Boudos joined the company in 1992 and spent eight years as a manager in a succession of departments: marketing, product development, business development, retirement services and finally human resources. She earned her MBA while working for the company, attending The Managers' Program in the evenings while leading various teams by day.

"The most eye-opening thing about this position is that it really is about who you have in place and how they're doing their jobs," she says. "It's not just closing the books. It's a management job, within a quantitative, numbers-oriented context."

Among her top concerns these days: handling the plethora of issues arising from the company's plans to go public. Chief among these is the need to ensure that Morningstar is in compliance with the Sarbanes-Oxley Act. The post-Enron legislation requires CEOs and CFOs at public companies to establish adequate internal controls and take responsibility for the accuracy of corporate financial statements. Penalties for failing to comply include personal fines and jail time.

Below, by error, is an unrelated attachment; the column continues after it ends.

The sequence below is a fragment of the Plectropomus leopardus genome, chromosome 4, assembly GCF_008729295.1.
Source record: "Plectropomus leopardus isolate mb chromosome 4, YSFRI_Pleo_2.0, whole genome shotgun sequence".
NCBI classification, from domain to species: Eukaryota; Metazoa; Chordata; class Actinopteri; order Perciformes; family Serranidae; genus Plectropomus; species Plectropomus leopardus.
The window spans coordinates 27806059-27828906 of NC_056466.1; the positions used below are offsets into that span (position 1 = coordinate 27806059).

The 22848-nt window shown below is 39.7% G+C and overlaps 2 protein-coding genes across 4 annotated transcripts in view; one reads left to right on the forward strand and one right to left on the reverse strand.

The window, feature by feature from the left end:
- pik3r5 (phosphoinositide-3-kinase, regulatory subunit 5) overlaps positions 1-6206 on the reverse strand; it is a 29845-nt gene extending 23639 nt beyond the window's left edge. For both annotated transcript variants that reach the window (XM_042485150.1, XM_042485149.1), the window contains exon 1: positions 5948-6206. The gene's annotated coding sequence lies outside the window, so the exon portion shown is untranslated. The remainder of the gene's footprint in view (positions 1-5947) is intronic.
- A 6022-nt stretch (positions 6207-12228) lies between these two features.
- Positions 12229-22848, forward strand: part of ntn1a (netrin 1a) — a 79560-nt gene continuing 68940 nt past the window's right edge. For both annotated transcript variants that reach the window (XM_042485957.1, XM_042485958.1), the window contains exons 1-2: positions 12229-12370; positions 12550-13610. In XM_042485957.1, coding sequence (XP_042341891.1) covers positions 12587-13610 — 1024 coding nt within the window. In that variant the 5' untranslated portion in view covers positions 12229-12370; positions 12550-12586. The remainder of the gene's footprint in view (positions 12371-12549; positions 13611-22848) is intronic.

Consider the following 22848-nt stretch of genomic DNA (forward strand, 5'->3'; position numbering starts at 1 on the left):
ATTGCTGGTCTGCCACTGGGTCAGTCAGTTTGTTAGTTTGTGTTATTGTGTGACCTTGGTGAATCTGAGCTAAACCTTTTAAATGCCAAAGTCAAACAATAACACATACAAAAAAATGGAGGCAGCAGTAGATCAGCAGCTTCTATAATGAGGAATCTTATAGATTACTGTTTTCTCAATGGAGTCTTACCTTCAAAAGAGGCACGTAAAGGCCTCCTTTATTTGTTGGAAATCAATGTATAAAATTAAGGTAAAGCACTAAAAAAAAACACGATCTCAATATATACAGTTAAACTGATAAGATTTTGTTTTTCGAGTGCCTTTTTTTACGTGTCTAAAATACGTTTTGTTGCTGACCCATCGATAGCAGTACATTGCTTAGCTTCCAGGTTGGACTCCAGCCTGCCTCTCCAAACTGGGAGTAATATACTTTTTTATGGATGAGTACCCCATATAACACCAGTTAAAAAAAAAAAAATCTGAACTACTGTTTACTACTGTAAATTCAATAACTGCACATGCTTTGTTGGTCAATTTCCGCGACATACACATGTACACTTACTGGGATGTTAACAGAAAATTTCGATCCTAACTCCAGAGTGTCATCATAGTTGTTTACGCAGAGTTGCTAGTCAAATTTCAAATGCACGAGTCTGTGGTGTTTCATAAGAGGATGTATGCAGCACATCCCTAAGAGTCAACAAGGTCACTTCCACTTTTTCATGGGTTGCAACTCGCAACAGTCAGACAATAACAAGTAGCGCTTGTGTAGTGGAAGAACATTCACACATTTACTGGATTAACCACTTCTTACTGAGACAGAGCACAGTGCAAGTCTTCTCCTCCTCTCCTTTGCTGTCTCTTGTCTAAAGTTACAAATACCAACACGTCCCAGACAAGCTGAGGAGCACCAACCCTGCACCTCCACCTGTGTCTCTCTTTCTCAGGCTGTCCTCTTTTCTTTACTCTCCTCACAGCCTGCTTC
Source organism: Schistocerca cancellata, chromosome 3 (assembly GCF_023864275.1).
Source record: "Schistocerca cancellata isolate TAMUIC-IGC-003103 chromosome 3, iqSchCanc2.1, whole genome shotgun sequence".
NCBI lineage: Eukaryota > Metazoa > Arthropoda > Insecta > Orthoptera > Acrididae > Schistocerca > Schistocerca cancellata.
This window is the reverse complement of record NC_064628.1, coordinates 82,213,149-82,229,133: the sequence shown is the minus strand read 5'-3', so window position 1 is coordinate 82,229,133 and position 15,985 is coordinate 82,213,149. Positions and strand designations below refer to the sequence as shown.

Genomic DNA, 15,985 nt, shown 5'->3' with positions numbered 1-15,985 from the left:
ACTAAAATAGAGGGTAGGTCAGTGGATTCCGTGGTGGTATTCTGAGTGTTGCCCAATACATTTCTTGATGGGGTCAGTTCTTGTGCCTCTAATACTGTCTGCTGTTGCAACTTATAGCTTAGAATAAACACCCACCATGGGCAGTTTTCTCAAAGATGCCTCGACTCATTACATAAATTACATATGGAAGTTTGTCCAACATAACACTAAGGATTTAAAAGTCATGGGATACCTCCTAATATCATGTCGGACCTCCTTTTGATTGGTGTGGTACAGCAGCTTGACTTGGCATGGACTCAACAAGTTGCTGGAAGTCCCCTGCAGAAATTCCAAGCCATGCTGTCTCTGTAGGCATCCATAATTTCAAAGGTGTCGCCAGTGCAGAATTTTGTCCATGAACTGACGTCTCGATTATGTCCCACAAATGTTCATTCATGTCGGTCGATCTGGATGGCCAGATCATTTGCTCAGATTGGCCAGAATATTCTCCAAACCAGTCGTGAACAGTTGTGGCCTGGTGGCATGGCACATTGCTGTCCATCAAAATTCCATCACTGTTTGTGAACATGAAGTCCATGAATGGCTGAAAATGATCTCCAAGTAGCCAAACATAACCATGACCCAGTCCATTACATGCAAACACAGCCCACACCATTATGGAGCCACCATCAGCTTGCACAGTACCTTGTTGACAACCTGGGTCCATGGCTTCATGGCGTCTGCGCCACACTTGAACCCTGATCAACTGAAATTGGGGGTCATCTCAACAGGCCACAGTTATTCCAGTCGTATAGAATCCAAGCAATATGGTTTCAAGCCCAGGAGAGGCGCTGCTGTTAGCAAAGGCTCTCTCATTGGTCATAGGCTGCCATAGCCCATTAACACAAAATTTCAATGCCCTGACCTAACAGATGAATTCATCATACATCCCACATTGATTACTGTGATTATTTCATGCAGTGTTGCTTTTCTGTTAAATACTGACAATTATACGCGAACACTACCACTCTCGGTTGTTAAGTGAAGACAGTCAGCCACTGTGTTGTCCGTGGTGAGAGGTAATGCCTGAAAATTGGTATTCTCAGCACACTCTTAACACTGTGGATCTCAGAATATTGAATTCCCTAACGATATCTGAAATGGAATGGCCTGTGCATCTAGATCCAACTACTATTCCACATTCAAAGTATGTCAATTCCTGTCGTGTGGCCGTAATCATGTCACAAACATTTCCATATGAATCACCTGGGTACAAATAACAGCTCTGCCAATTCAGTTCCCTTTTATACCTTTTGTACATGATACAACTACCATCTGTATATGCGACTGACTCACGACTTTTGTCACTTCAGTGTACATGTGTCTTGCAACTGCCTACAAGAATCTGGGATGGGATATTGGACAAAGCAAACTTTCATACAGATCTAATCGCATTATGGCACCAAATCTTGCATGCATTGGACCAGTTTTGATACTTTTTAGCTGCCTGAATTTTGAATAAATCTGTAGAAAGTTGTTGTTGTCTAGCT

Boudos acknowledges that the law will compound her responsibilities, but says she's ready to deal with the added pressure. "This is the environment we live in," she says. "We'll comply with the law and move on to other challenges."

Scott Evans  
Photo courtesty of TIAA-CREF
Scott Evans '85

Investing for the educational community: Scott Evans '85